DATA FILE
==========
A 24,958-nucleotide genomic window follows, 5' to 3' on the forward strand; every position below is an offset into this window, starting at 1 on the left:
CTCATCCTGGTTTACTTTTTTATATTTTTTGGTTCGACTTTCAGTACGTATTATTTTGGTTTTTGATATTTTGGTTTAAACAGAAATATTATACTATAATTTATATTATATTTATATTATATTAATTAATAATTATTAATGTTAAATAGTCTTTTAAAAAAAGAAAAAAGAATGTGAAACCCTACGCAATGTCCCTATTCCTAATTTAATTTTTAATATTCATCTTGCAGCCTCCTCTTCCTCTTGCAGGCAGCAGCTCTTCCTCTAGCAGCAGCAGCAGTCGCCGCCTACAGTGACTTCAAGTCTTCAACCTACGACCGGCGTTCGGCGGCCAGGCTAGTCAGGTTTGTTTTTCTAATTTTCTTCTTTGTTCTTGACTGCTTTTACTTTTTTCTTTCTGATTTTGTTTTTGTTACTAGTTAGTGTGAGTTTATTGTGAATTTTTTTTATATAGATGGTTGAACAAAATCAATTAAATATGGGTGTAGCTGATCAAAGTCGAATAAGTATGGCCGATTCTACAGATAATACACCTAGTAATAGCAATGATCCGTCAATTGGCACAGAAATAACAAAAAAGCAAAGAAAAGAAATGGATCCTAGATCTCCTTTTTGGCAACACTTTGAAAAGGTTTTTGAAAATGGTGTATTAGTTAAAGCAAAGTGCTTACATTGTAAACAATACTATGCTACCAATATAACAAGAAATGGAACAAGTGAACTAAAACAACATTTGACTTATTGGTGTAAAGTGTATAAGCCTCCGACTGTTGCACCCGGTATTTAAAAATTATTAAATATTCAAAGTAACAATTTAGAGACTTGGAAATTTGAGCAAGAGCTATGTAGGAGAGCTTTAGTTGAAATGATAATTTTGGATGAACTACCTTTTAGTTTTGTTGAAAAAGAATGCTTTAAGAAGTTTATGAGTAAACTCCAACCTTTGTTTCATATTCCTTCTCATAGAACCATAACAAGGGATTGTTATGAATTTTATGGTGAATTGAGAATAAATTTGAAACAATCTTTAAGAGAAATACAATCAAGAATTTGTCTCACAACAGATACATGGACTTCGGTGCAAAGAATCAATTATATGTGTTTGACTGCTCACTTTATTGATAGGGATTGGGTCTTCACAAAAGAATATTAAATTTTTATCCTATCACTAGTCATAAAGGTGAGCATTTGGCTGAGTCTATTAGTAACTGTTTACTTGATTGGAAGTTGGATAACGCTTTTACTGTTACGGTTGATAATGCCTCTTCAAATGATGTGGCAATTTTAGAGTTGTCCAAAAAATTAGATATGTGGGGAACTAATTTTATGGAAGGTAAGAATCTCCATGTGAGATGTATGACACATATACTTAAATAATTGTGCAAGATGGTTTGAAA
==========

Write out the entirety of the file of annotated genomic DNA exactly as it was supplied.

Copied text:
A 24,958-nucleotide genomic window follows, 5' to 3' on the forward strand; every position below is an offset into this window, starting at 1 on the left:
CTCATCCTGGTTTACTTTTTTATATTTTTTGGTTCGACTTTCAGTACGTATTATTTTGGTTTTTGATATTTTGGTTTAAACAGAAATATTATACTATAATTTATATTATATTTATATTATATTAATTAATAATTATTAATGTTAAATAGTCTTTTAAAAAAAGAAAAAAGAATGTGAAACCCTACGCAATGTCCCTATTCCTAATTTAATTTTTAATATTCATCTTGCAGCCTCCTCTTCCTCTTGCAGGCAGCAGCTCTTCCTCTAGCAGCAGCAGCAGTCGCCGCCTACAGTGACTTCAAGTCTTCAACCTACGACCGGCGTTCGGCGGCCAGGCTAGTCAGGTTTGTTTTTCTAATTTTCTTCTTTGTTCTTGACTGCTTTTACTTTTTTCTTTCTGATTTTGTTTTTGTTACTAGTTAGTGTGAGTTTATTGTGAATTTTTTTTATATAGATGGTTGAACAAAATCAATTAAATATGGGTGTAGCTGATCAAAGTCGAATAAGTATGGCCGATTCTACAGATAATACACCTAGTAATAGCAATGATCCGTCAATTGGCACAGAAATAACAAAAAAGCAAAGAAAAGAAATGGATCCTAGATCTCCTTTTTGGCAACACTTTGAAAAGGTTTTTGAAAATGGTGTATTAGTTAAAGCAAAGTGCTTACATTGTAAACAATACTATGCTACCAATATAACAAGAAATGGAACAAGTGAACTAAAACAACATTTGACTTATTGGTGTAAAGTGTATAAGCCTCCGACTGTTGCACCCGGTATTTAAAAATTATTAAATATTCAAAGTAACAATTTAGAGACTTGGAAATTTGAGCAAGAGCTATGTAGGAGAGCTTTAGTTGAAATGATAATTTTGGATGAACTACCTTTTAGTTTTGTTGAAAAAGAATGCTTTAAGAAGTTTATGAGTAAACTCCAACCTTTGTTTCATATTCCTTCTCATAGAACCATAACAAGGGATTGTTATGAATTTTATGGTGAATTGAGAATAAATTTGAAACAATCTTTAAGAGAAATACAATCAAGAATTTGTCTCACAACAGATACATGGACTTCGGTGCAAAGAATCAATTATATGTGTTTGACTGCTCACTTTATTGATAGGGATTGGGTCTTCACAAAAGAATATTAAATTTTTATCCTATCACTAGTCATAAAGGTGAGCATTTGGCTGAGTCTATTAGTAACTGTTTACTTGATTGGAAGTTGGATAACGCTTTTACTGTTACGGTTGATAATGCCTCTTCAAATGATGTGGCAATTTTAGAGTTGTCCAAAAAATTAGATATGTGGGGAACTAATTTTATGGAAGGTAAGAATCTCCATGTGAGATGTATGACACATATACTTAAATAATTGTGCAAGATGGTTTGAAA